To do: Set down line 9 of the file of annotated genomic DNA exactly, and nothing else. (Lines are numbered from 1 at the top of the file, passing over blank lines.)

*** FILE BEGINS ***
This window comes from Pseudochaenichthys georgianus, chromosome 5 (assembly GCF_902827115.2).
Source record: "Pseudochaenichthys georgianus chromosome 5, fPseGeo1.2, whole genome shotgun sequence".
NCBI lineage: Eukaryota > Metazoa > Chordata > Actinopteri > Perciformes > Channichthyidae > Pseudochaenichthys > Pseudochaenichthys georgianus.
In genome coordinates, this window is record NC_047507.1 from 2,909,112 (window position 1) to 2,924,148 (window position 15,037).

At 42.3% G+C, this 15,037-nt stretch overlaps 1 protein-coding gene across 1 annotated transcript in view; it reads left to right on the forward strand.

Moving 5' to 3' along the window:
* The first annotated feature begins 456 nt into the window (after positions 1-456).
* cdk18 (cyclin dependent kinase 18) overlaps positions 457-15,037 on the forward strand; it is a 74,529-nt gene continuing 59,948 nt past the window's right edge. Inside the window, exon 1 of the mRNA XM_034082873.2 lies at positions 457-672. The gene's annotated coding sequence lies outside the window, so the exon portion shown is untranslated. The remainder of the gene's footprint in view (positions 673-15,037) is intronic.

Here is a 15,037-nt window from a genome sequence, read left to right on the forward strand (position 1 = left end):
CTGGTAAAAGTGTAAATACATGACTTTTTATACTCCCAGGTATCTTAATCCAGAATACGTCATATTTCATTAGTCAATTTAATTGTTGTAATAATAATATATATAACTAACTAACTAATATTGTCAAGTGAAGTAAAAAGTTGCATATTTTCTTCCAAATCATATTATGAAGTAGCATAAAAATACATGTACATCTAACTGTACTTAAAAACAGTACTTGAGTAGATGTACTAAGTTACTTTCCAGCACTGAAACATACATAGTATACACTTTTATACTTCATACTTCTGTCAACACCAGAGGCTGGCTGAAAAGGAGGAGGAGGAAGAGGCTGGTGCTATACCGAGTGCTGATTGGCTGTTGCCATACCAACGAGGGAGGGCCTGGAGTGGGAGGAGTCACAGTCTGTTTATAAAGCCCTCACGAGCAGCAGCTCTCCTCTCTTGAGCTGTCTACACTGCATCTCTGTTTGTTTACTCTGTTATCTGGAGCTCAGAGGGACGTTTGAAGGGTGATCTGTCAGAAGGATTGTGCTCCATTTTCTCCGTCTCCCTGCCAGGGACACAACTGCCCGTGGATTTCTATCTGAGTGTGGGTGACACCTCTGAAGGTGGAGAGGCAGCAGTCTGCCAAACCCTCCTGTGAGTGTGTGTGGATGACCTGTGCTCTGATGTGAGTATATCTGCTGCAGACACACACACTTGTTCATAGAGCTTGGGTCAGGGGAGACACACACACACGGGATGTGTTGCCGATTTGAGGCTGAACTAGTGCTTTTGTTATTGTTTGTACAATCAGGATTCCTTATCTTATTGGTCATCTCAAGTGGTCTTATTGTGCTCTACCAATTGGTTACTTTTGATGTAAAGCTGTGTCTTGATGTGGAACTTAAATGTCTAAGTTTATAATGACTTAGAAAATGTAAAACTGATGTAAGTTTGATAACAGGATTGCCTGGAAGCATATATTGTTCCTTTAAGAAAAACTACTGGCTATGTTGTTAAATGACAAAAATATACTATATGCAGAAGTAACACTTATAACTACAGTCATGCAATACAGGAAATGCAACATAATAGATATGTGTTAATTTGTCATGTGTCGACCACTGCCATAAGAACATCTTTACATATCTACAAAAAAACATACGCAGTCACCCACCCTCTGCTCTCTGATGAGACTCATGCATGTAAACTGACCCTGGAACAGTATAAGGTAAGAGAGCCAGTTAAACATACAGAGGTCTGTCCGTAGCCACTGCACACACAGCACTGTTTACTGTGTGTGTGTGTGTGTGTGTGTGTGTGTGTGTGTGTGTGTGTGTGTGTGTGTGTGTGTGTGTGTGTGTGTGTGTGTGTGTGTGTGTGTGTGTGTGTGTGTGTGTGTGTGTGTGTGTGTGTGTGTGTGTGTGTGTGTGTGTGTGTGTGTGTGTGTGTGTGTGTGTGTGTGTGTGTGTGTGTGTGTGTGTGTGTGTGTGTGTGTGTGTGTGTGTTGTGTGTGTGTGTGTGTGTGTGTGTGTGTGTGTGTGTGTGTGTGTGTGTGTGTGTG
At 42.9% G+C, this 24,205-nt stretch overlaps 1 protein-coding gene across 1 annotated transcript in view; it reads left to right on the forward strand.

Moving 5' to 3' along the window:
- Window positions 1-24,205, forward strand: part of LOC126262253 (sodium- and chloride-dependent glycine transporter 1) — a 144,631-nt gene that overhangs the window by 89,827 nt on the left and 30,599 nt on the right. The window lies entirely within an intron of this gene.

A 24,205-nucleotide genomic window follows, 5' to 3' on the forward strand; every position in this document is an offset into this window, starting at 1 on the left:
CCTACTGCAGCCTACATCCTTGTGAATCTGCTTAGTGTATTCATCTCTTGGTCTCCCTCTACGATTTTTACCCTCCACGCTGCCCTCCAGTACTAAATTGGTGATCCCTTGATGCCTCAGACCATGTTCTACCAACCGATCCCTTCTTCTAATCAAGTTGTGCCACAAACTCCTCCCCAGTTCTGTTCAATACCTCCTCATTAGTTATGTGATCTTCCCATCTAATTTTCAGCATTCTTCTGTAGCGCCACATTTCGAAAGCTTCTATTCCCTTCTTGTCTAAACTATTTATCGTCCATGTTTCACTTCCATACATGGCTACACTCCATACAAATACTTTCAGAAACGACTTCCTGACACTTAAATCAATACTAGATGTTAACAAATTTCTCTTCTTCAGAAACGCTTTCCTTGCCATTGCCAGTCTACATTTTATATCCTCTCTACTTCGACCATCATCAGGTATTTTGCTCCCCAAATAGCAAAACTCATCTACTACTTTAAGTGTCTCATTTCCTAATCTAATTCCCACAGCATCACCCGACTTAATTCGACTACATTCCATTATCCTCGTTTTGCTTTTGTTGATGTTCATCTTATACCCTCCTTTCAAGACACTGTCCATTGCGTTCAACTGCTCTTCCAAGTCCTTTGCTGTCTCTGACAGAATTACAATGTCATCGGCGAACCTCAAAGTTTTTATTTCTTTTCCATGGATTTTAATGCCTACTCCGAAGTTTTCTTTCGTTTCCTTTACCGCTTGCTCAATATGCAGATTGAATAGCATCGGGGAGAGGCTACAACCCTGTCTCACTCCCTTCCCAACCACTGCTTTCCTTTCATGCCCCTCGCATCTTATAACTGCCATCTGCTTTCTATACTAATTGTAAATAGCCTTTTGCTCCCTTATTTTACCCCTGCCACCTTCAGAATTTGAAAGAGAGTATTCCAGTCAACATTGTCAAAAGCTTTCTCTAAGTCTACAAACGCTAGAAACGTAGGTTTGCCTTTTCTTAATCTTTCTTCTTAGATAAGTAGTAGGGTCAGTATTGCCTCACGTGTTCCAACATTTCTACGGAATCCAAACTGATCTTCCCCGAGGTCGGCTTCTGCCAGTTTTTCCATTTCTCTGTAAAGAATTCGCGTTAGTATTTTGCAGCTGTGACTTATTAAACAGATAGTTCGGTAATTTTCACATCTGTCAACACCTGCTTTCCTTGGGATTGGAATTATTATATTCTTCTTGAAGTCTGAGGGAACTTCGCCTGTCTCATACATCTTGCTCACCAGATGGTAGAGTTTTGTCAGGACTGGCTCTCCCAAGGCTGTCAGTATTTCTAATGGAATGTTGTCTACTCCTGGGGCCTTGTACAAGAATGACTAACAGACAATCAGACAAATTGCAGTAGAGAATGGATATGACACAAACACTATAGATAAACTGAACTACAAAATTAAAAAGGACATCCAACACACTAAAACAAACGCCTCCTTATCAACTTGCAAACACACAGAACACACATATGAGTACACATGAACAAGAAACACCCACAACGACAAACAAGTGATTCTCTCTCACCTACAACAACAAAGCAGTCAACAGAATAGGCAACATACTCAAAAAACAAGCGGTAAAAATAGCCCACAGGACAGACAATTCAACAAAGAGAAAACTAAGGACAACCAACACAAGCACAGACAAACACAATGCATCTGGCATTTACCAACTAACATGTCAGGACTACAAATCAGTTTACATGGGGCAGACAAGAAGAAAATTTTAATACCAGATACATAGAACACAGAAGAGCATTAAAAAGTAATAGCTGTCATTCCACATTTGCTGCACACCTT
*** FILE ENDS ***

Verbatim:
Here is a 15,037-nt window from a genome sequence, read left to right on the forward strand (position 1 = left end):